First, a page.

Our client works from home. She says that NCA called her during the day, and that she told the debt collector that she uses her home phone for business and couldn’t accept personal calls before 7:00 at night. How did the NCA debt collector respond? She says that they told her that would continue calling her until the debt was paid.
Our client disputed the debt and requested that the debt collector send her validation of the debt. How did they respond? By threatening to take legal action against her if she didn’t pay. But to this day, they’ve never filed suit against her.
This lawsuit charges that National Credit Adjusters violated the Fair Debt Collection Practices Act (FDCPA) by engaging in harassing behavior; by contacting our client at a place and time known to be inconvenient; by using false, deceptive, or misleading representation in connection with the collection of a debt; by threatening to take legal action without actually intending to do so; by employing false and deceptive means to collect a debt; and by using unfair and unconscionable means to collect a debt.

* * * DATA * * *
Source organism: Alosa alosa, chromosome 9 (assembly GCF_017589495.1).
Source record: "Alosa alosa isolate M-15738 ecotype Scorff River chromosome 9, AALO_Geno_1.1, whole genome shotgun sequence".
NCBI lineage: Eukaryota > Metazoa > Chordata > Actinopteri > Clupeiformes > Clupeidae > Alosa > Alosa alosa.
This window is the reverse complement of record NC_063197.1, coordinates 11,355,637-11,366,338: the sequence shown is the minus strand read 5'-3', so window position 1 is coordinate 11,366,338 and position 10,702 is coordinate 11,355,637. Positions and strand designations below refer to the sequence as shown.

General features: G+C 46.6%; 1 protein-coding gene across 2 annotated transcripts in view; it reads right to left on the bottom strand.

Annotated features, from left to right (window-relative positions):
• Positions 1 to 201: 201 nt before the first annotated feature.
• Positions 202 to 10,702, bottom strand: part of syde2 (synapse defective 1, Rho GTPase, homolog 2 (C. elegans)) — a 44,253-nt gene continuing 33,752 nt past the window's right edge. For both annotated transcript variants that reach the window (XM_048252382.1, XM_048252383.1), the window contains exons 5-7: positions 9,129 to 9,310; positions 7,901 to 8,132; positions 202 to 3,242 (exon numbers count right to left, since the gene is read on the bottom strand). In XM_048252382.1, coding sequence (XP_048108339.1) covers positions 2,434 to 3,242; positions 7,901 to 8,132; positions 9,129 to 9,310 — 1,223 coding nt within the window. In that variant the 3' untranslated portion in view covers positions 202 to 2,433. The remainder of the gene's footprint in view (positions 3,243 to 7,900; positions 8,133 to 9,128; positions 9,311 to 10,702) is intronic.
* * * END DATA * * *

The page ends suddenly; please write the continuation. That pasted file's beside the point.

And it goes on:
National Credit Adjusters NCA Calling You?
Federal laws protect you. The Fair Debt Collections Practices Act (FDCPA) regulates the behavior of collection agencies by prohibiting actions such as the use of abusive or threatening language; harassment; or the use of false or misleading information to collect a debt. The FCRA regulates how collection agencies and creditors report delinquent debts to credit reporting agencies. Additional consumer protection laws include the Telephone Consumer Protection Act (TCPA) and the Consumer Financial Protection Act (CFPA).
Consumers have reported this agency harassing them from the following numbers:
Can I sue NCA for harassment?
Yes. If you want to enforce your rights, or recover money for violations — you need to sue. Federal laws provide individuals like you with a means to seek monetary damages in court. For example, the FDCPA allows consumers who have been violated to recover damages of up to $1,000, plus attorney fees and court costs.
“Thank you, thank you, thank you! I couldn’t be happier with all the hard work your office has done for me. I feel throughout the whole process I was kept informed, and my questions were always answered completely. The calls have stopped, I no longer have a mountain of junk bills piling up, and I owe it all to Lemberg Law.”
“I was so excited when you told me about the positive outcome of the lawsuit. If the need ever arises again, I will not hesitate to call your office or recommend your law services to a friend in need.”
“We are writing to express our sincere thanks and to convey how very pleased we have been, from first contact, with the services provided by your firm – in particular by the attorney who handled our case, Vlad Hirnyk.”
Can You Help Me Delete National Credit Adjusters NCA from My Credit Report?
Chances are good that we can help. Call us today and we’ll explain.